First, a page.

In Maryland, driving an uninsured vehicle or allowing one to be driven is a jailable offense. It carries a penalty of up to one year in jail and a fine of $1,000 for a first offense. A second offense of driving an uninsured vehicle is punishable by up to two years in jail and $2,000. It also has five points, which can raise your insurance rates in the future, and may lead to license suspension and revocation as you accumulate more points.
Even though these potential penalties seem daunting, don’t panic. Call me now at (301) 556-8709, because I can protect you from the jail, the fines, and the points.
Penalties for Driving an Uninsured Vehicle or Knowingly Allowing an Uninsured Vehicle to be Driven
- First Uninsured Vehicle Offense: misdemeanor, 5 points, up to 1 year in jail and a $1,000 fine
- Second or Subsequent Uninsured Vehicle Offense: misdemeanor, 5 points, up to 2 years in jail and a $2,000 fine
If you are accused of driving an uninsured vehicle or knowingly allowing an uninsured vehicle to be driven, one of the ways that I can defend you as your lawyer is by putting forth evidence that you did not know that the car was uninsured. Also, the government may not always be able to prove that you were driving if you are charged with actually driving the uninsured vehicle. If you are charged with allowing someone else to drive the uninsured vehicle, they may have trouble proving that you are the owner.
Driving an uninsured vehicle is usually written on your ticket as TA 17-107(a), “knowingly driving uninsured vehicle”.
People are charged with knowingly allowing another person to drive an uninsured vehicle, and while it is also against the law and carries the same penalties as driving the vehicle uninsured yourself, the charge is much less common. To be guilty of knowingly allowing another person to drive an uninsured vehicle, the government has to prove that you own the vehicle.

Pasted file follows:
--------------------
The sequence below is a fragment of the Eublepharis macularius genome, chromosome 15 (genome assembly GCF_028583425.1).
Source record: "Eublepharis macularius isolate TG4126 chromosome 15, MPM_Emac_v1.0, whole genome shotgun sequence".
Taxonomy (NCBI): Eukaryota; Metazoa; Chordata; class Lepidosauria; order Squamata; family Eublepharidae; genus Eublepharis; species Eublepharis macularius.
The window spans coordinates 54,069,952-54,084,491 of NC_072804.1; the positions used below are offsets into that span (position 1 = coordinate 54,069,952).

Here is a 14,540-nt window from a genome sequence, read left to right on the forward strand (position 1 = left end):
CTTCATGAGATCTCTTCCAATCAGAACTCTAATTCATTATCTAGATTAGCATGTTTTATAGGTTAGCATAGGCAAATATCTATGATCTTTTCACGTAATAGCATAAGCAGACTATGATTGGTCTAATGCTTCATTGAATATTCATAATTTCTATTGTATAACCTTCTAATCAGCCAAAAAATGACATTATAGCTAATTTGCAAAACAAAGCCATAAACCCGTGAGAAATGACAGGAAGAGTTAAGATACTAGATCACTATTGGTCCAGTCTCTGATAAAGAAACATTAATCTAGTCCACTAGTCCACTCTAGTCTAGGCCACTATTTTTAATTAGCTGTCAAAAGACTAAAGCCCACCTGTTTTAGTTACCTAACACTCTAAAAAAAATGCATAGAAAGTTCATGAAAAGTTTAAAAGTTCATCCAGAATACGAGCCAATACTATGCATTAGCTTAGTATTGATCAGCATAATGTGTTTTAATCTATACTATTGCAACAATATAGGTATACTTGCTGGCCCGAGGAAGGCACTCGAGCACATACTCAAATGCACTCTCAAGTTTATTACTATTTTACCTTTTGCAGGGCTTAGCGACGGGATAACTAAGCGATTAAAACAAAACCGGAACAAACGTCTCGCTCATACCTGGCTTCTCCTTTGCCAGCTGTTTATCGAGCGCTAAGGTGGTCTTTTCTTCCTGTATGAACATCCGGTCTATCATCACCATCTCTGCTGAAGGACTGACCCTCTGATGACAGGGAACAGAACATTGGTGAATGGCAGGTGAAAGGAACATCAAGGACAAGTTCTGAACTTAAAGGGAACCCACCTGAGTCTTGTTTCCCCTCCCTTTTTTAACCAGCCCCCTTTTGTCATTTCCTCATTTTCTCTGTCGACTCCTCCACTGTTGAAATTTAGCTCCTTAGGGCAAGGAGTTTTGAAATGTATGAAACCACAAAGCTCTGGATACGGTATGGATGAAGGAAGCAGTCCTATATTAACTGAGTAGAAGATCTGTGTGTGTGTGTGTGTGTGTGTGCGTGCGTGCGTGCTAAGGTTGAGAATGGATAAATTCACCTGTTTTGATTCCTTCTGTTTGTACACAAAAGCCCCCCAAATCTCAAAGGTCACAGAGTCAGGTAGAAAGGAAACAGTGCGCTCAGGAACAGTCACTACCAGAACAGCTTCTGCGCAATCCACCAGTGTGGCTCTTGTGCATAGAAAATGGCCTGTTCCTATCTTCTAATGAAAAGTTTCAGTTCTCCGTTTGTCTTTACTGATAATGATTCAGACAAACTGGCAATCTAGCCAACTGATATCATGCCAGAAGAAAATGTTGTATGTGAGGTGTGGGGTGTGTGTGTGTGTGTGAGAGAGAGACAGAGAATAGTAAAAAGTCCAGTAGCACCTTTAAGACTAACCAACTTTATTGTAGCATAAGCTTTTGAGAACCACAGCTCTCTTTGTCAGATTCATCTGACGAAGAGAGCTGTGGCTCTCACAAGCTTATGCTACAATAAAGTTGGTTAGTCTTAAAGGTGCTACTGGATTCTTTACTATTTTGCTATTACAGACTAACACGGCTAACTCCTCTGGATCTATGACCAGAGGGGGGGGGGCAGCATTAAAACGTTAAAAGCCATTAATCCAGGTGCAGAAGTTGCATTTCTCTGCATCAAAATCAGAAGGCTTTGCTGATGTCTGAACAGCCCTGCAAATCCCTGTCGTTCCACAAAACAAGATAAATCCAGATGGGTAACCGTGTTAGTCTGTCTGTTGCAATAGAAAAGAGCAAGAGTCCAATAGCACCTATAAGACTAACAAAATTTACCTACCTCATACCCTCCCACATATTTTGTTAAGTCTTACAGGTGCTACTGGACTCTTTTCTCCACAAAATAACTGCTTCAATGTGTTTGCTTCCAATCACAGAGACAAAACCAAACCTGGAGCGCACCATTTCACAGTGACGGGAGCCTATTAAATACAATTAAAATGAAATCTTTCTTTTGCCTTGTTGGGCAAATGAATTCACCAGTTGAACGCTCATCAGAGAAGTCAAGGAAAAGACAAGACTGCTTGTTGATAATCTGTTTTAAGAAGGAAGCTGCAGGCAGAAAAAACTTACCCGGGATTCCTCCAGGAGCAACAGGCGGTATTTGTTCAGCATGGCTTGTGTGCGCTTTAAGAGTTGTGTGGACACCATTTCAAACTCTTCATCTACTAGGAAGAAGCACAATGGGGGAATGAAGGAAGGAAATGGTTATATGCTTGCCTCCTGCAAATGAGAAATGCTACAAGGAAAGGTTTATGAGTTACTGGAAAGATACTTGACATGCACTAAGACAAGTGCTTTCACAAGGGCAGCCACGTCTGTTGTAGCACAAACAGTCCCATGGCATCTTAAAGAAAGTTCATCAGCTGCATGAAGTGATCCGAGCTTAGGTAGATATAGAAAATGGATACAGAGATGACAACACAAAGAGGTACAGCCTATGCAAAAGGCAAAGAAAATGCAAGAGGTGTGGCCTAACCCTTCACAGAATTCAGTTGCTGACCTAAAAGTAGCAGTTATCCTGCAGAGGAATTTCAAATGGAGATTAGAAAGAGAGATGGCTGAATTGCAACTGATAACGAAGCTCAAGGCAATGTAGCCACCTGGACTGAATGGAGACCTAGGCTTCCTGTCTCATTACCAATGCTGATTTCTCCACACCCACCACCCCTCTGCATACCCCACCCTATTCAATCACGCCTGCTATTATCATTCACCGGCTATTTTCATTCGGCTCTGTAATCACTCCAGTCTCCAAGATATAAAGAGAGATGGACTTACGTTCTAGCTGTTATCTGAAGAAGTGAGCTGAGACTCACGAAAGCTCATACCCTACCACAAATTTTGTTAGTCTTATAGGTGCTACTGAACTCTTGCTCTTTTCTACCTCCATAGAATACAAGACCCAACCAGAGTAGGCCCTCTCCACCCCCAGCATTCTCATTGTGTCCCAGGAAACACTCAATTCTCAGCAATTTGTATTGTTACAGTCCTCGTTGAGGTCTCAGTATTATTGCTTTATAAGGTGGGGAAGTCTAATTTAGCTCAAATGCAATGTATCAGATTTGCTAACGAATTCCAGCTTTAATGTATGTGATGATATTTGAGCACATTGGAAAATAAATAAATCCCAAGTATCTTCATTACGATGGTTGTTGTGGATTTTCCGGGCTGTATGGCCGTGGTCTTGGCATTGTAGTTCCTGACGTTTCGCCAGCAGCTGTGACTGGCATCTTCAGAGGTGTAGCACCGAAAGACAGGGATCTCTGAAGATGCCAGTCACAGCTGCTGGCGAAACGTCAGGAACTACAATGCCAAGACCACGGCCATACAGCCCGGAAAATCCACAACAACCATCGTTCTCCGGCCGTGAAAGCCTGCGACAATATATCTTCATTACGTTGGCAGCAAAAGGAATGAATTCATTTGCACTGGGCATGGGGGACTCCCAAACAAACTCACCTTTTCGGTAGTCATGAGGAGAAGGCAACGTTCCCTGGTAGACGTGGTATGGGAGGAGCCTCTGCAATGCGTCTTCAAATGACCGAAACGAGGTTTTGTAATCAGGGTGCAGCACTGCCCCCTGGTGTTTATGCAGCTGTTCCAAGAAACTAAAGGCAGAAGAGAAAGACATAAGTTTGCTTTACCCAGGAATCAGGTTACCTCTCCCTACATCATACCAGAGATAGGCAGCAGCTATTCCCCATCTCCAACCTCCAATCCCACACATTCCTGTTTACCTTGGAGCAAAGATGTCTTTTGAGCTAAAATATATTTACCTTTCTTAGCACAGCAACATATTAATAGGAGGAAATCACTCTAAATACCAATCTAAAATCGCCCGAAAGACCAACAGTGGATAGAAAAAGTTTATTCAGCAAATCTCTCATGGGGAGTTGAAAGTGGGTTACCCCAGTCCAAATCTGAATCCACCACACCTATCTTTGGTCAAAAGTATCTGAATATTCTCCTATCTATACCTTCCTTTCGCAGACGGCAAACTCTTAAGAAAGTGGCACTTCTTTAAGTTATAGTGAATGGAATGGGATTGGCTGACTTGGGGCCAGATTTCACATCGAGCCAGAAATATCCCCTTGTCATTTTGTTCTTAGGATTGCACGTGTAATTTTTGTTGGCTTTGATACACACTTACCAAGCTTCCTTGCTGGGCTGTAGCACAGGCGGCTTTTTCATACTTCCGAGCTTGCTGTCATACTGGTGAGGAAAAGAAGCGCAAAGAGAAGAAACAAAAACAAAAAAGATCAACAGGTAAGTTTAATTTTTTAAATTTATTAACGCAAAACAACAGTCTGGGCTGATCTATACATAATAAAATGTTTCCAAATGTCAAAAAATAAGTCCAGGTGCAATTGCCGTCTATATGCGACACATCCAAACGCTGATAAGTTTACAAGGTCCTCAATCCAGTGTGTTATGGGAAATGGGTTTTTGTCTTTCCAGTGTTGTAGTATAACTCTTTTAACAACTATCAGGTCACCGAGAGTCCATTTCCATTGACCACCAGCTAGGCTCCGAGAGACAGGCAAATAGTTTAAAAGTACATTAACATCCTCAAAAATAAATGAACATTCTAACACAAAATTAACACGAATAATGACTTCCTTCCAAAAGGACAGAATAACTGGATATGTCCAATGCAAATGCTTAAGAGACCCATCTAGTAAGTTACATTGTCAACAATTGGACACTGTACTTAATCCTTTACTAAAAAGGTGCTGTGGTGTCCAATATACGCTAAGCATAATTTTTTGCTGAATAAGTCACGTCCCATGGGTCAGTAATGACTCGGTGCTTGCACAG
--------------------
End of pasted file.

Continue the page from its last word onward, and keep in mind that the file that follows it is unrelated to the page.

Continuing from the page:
In Maryland, the driver or owner of a car without an MVA insurance record is assumed to know that the car is uninsured without evidence to the contrary. However, I can still offer evidence that the car was insured, or that you were unaware that the car was not insured, and use it to secure a verdict in your favor. I can also sometimes stop the government from proving that the car you were driving was in fact uninsured, using the right legal tactics.
Even if you are in fact guilty, and the government can prove it, I can often still get the charges against you dropped. There are a multitude of ways that I can win your case, many of which can be effective even if you were knowingly driving an uninsured vehicle and the government can prove it.
Administrative Penalties for Insurance Lapse
Allowing the insurance to lapse on your car can also lead to administrative fines assessed through the Motor Vehicle Administration (MVA), which are entirely independent of the criminal charges discussed above. These fines may apply even if you are never caught driving and you are never charged with a crime. The fine is $150 for the first 30 days, and then an additional $7 each additional day that the car remains uninsured, up to a maximum of $2,500 dollars for each violation in a 12-month period. The fines may apply even if you did not know that the car was uninsured. Make sure that you either get new insurance or return your tags to the MVA as soon as possible.
Call (301) 556-8709 now, because driving without insurance charges are important and you deserve an effective defense.